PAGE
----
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Don Philip Faithful's Blog Posts Tagged 'structural' (15)

Operational Data and Social Justice

I spotted an interesting book in my local library recently:  The Final Report of the Truth and Reconciliation Commission of Canada [1].  I thought to myself, our government spent considerable resources on this commission.  I should at least browse through the final report.  I flipped through the first few pages.  I found a note saying that the contents are public domain.  In this blog, I reproduce some of the contents of the report to create a setting for my discussion on operational data. …

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Added by Don Philip Faithful on August 6, 2017 at 5:00am — No Comments

Externalizing to Structural Capital

I recall somebody mentioning that the former definition for insanity is doing an action repeatedly while expecting different results.  Among the interests that I have in organizations is how at times many organizations make the same mistakes; or how sometimes the same mistake might be made by a particular organization repetitively.  So it is fascinating indeed when an airline facing an ice storm encounters much the same complaints from customers after a similar storm the previous year.  I…

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Added by Don Philip Faithful on February 11, 2017 at 9:42am — No Comments

Objectification of Incidents

Probably like most people, I tend to recognize data as a stream of values. Notice that I use the term values rather than numbers although in practice I guess that values are usually numerical. A data-logger gathering one type of data would result in data all of a particular type. Perhaps the concept of “big data” surrounds this preconception of data of type except that there are much larger amounts. Consider an element of value in symbolic terms, which I present below: there is an index such…

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Added by Don Philip Faithful on December 10, 2016 at 9:30am — No Comments

Structural Accommodation

A theme in my blogs is how the "structure" of data - rather than just the "content" - affects what that data can say and is capable of doing. In particular, I suggest that certain structures tend to reinforce certain contents; this means that a structural imposition can have an effect similar to a contextual imposition. Structure is an interesting conversation…

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Added by Don Philip Faithful on October 22, 2016 at 5:30am — No Comments

Formulating the Metrics of Phenomena

In recent blogs, I have been distinguishing between quantitative data and narrative data. I believe that I separated the two forms relatively well. Although I originally focused on the differences in data in order to give narrative "its own space," actually there can be a symbiotic relationship between the two types of data. In my last blog, I said that quantitative data can be incorporated into narrative data. In my submission today, I will be discussing how the narrative can be used to…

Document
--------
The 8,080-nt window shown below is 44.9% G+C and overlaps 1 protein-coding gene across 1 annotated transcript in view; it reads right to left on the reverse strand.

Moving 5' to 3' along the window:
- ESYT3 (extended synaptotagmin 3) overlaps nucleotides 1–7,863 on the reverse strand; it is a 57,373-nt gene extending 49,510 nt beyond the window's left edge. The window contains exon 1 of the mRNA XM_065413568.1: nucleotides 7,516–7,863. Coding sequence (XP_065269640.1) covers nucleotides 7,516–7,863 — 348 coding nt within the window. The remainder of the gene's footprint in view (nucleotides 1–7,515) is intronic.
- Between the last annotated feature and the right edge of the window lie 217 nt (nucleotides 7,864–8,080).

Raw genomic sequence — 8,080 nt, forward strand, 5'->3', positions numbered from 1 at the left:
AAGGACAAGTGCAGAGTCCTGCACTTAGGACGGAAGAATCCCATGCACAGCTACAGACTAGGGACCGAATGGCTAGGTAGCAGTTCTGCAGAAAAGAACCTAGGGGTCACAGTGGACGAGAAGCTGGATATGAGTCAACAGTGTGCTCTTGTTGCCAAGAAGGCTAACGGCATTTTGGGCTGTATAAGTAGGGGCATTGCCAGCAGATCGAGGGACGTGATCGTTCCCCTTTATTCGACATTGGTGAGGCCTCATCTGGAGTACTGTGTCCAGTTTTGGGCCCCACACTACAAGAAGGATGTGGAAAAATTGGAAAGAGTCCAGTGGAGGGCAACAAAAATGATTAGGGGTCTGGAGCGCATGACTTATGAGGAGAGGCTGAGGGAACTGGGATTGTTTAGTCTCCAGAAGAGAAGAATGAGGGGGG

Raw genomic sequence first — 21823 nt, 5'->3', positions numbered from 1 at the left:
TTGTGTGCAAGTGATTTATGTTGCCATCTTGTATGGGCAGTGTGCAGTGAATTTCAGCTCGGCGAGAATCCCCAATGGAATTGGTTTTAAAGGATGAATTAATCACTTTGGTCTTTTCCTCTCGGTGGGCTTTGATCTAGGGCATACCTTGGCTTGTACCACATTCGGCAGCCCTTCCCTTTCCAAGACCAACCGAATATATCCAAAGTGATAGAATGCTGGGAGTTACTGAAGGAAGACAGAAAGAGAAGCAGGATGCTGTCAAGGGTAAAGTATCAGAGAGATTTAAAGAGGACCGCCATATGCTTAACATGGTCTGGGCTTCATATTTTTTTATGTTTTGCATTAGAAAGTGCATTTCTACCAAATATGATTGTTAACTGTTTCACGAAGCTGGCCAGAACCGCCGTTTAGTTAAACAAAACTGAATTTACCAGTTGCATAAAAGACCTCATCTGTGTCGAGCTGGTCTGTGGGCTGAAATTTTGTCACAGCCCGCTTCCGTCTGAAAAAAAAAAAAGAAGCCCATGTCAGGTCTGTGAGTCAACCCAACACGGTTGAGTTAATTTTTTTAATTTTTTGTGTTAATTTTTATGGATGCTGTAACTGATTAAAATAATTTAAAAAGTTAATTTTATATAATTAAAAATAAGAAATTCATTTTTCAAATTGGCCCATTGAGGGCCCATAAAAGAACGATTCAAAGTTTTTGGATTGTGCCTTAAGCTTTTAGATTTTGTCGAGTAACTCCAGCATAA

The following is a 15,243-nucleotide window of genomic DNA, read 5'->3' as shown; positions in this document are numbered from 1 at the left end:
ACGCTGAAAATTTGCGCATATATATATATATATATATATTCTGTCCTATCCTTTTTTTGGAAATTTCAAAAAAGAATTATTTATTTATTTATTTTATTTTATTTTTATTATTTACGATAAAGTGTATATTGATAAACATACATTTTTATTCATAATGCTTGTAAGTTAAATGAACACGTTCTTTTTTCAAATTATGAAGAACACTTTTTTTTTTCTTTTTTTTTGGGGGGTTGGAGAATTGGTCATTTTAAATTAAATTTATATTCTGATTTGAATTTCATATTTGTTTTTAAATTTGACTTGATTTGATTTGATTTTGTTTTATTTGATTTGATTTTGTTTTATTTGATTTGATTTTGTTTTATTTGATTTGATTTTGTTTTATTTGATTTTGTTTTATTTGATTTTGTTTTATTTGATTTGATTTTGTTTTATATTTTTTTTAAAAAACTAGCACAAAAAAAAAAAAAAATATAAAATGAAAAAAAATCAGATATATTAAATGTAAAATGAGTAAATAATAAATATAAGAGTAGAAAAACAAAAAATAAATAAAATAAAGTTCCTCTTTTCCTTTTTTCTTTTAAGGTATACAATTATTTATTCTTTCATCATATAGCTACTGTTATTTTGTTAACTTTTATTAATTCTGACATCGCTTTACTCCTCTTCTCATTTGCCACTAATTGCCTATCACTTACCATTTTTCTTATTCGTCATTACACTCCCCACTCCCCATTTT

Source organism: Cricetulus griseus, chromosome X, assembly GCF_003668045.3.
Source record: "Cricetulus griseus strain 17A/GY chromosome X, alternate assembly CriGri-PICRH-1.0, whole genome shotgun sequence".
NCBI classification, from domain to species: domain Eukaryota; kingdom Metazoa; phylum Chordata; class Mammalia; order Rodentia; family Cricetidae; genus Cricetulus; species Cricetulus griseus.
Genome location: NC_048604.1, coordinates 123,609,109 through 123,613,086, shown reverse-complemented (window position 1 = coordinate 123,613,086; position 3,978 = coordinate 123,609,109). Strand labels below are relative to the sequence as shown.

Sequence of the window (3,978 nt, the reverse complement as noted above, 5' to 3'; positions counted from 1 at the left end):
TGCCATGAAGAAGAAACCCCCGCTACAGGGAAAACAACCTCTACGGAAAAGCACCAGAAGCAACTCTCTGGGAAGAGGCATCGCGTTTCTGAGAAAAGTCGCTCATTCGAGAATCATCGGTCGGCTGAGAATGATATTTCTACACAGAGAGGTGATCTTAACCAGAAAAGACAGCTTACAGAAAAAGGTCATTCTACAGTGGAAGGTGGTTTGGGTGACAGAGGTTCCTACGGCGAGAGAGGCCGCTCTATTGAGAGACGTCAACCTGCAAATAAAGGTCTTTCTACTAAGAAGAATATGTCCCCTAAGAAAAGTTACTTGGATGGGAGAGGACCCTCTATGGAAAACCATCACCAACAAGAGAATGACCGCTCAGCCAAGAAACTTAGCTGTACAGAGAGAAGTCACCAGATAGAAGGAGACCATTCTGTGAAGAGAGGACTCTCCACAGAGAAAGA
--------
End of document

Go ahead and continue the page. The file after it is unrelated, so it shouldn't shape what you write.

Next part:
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Added by Don Philip Faithful on May 7, 2016 at 6:39am — No Comments

Conceptual Attribution

"Look, they are one people, and they have all one language; and this is only the beginning of what they will do; nothing that they propose to do will now be impossible for them.  Come, let us go down, and confuse their language there, so that they will not understand one another's speech."  (Genesis 11-6,7)  On the distance between expression, meaning, and action resulting from growth of populations and…

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Added by Don Philip Faithful on October 31, 2015 at 6:20am — No Comments

The Ghost Response



I recently noticed a proliferation of websites from organizations in my area openly offering to investigate ghosts. I thought it would be interesting to share my peculiar data-oriented slant on the subject. It is possible to approach the issue of ghosts from different perspectives. I have been taught to accept the…

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Added by Don Philip Faithful on October 24, 2015 at 6:44am — 2 Comments

5 Types of Data in Feedback

In this blog, I will be discussing some distinct types of data involved in feedback. The types that I will be covering are as follows: 1) structural; 2) event; 3) quantitative; 4) contextual; and 5) systemic. In 2014, I recall reading a number of blogs about three types of data: prescriptive, descriptive, and predictive. There was a data scientist apparently on tour lecturing extensively about these three types. I don't recall the individual's name. Well, prescription, description, and…